Michelle keeping us in suspense
Emma LeeEastEnders turned actress Michelle Collins into a household name. More than a decade on from leaving Albert Square, Wisteria Lane and a role in Desperate Housewives could be calling. But first, she's starring in the psychological drama Deceptions at Norwich Theatre Royal from Monday.Emma Lee
When you think of the all-time great soap opera characters, who springs to mind? The villains, loveable rogues, matriarchs and femme fatales. If you were to compile a top 10 then surely EastEnders' blonde bombshell Cindy Beale should be rubbing shoulders with Hilda Ogden and Dirty Den.
It's more than a decade since Michelle Collins, the woman who bought scheming Cindy to life, left Albert Square. But despite going on to have a hugely-successful post EastEnders career, including the TV series Two Thousand Acres of Sky and Sunburn and a stint in the West End musical Daddy Cool, she's still synonymous with Ian Beale's feisty ex, whose tangled love life kept millions of viewers on the edge of their seats.
'I don't think I'm ever going to be rid of her,' Michelle says with a laugh. 'I find it bizarre. It's like they are talking about someone else. I suppose in some ways it's flattering that she's become this iconic. It amazes me how many young people know who she is.'
Michelle's latest role sees her in altogether different territory and shows off her versatility as an actress. She's returning to the stage, but this time starring in the psychological thriller Deceptions, which opens at Norwich Theatre Royal on Monday.
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She plays psychiatrist Julia Smythe. Getting jaded with her work, she longs for an interesting case to crop up - and gets more than she bargained for when a young male patient arrives looking for help. Their sessions turn into a battle of wills and a psychological game of cat and mouse begins.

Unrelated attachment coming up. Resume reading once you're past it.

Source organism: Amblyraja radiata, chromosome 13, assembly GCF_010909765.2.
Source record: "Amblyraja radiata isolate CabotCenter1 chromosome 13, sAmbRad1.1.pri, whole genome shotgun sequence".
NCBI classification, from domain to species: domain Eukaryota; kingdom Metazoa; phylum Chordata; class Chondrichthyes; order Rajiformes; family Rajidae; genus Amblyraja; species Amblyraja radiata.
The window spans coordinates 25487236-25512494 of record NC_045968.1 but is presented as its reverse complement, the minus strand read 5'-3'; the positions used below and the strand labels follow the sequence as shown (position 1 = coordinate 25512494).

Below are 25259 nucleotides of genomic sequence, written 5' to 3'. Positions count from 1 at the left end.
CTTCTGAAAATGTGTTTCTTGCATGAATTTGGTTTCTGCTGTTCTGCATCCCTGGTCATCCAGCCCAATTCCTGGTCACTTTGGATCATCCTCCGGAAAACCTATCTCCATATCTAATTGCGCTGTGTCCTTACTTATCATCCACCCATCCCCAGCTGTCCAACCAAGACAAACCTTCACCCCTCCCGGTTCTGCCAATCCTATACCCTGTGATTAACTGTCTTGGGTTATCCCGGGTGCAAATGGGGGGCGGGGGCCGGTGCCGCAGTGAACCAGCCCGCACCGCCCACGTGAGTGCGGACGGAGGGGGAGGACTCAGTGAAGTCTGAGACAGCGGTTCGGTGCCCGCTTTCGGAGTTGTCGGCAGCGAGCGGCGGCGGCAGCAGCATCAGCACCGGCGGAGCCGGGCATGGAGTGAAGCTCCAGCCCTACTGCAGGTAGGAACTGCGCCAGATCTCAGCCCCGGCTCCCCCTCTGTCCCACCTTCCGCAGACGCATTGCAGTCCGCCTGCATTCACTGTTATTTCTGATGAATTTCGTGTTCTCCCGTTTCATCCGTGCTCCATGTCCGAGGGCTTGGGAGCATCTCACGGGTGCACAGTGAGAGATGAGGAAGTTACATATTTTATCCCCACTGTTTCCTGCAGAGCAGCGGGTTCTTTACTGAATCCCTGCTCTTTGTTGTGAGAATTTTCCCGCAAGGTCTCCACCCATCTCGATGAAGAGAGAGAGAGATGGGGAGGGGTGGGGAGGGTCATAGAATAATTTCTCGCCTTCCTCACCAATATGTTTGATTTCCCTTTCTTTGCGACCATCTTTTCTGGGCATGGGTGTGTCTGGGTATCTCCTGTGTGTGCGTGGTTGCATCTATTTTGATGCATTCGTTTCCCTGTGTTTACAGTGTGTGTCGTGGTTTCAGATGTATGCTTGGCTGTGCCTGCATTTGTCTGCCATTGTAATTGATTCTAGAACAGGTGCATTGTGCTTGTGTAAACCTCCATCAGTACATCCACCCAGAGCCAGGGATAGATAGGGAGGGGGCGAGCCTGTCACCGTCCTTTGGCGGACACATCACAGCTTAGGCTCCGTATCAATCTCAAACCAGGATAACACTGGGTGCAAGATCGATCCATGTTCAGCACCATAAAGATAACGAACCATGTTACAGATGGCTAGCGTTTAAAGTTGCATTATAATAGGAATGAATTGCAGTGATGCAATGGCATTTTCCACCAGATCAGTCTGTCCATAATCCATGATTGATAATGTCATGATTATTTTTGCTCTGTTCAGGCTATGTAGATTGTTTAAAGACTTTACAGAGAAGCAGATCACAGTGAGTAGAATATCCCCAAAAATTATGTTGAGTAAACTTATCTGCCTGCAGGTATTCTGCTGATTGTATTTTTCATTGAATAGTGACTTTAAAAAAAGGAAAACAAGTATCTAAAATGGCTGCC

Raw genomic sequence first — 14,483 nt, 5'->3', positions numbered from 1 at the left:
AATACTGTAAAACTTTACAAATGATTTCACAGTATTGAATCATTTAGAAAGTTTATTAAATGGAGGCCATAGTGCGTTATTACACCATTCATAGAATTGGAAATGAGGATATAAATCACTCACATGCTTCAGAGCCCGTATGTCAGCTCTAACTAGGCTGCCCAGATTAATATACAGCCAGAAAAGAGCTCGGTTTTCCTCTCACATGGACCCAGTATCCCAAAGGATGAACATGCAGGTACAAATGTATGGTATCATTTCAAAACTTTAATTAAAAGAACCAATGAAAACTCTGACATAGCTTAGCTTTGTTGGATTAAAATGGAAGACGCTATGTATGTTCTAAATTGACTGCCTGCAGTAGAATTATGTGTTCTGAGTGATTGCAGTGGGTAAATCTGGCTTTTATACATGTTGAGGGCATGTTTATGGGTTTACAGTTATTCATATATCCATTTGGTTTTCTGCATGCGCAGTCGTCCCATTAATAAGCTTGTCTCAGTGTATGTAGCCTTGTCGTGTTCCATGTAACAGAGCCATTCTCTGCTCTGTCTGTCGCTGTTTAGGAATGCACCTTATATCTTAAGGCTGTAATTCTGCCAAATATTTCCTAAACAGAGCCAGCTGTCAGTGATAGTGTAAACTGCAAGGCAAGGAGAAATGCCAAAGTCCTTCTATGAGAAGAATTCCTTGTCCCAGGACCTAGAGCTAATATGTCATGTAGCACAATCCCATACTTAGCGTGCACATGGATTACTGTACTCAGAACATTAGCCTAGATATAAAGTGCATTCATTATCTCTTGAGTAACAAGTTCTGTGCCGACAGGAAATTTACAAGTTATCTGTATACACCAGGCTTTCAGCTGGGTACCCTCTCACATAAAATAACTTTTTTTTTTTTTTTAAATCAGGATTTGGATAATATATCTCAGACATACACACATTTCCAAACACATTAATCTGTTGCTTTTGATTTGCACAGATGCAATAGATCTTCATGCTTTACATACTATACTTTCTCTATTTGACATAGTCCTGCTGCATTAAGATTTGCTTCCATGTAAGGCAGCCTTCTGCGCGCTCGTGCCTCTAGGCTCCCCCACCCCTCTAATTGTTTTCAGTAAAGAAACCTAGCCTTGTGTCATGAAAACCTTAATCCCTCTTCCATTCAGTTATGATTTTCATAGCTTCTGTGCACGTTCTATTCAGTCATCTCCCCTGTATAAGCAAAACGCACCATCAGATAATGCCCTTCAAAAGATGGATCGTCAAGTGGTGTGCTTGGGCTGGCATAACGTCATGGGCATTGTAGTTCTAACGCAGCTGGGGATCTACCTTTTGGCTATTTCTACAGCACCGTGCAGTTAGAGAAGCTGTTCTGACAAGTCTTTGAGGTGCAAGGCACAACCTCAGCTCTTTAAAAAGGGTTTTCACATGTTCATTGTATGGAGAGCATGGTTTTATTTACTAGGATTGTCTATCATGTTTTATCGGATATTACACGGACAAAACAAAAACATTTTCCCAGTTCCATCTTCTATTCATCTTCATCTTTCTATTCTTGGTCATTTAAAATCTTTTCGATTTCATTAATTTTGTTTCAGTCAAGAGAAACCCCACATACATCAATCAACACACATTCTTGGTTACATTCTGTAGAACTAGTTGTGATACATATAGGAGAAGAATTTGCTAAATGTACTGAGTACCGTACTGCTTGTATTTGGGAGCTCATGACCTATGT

It sounds like a challenging piece for an actor.
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'That's why I did it,' Michelle says. 'I thought it was interesting and very different. It's important to go out of your comfort zone. I'd never played an academic before and Julia is a great role for a woman. She's a woman who doesn't show her feelings very well.' It sounds like audiences have a suspense-filled night at the theatre in store.
'I can't give too much away, but you think the story's going to go in the direction most of these things do, and it goes in another direction and becomes very unpredictable,' she says.
The play is a two-hander, and Michelle stars opposite another soap graduate - Rupert Hill who played Jamie Baldwin in EastEnders' northern rival Coronation Street.
It must take guts to take a role in a play with a cast of just two.
'You've got to be brave. I would like to think of myself as being pretty brave,' she says before going on to admit that 'It's very scary.'
'I still get nervous, but it's okay as long as you're in control and can keep your nerves at bay. I think that nerves can often be a good thing. I think most actors get nervous.
'Rehearsals are a very strange process. You're very excited at the beginning, in the middle you go 'oh my god, what am I doing', then you like it again. Some people love it. Some people hate it. Sometimes you need an audience,' she says.
Michelle, 46, was born in London - she grew up in Hackney - and still calls the city home. She can't remember at what age she was bitten by the acting bug, but says it was a long time ago.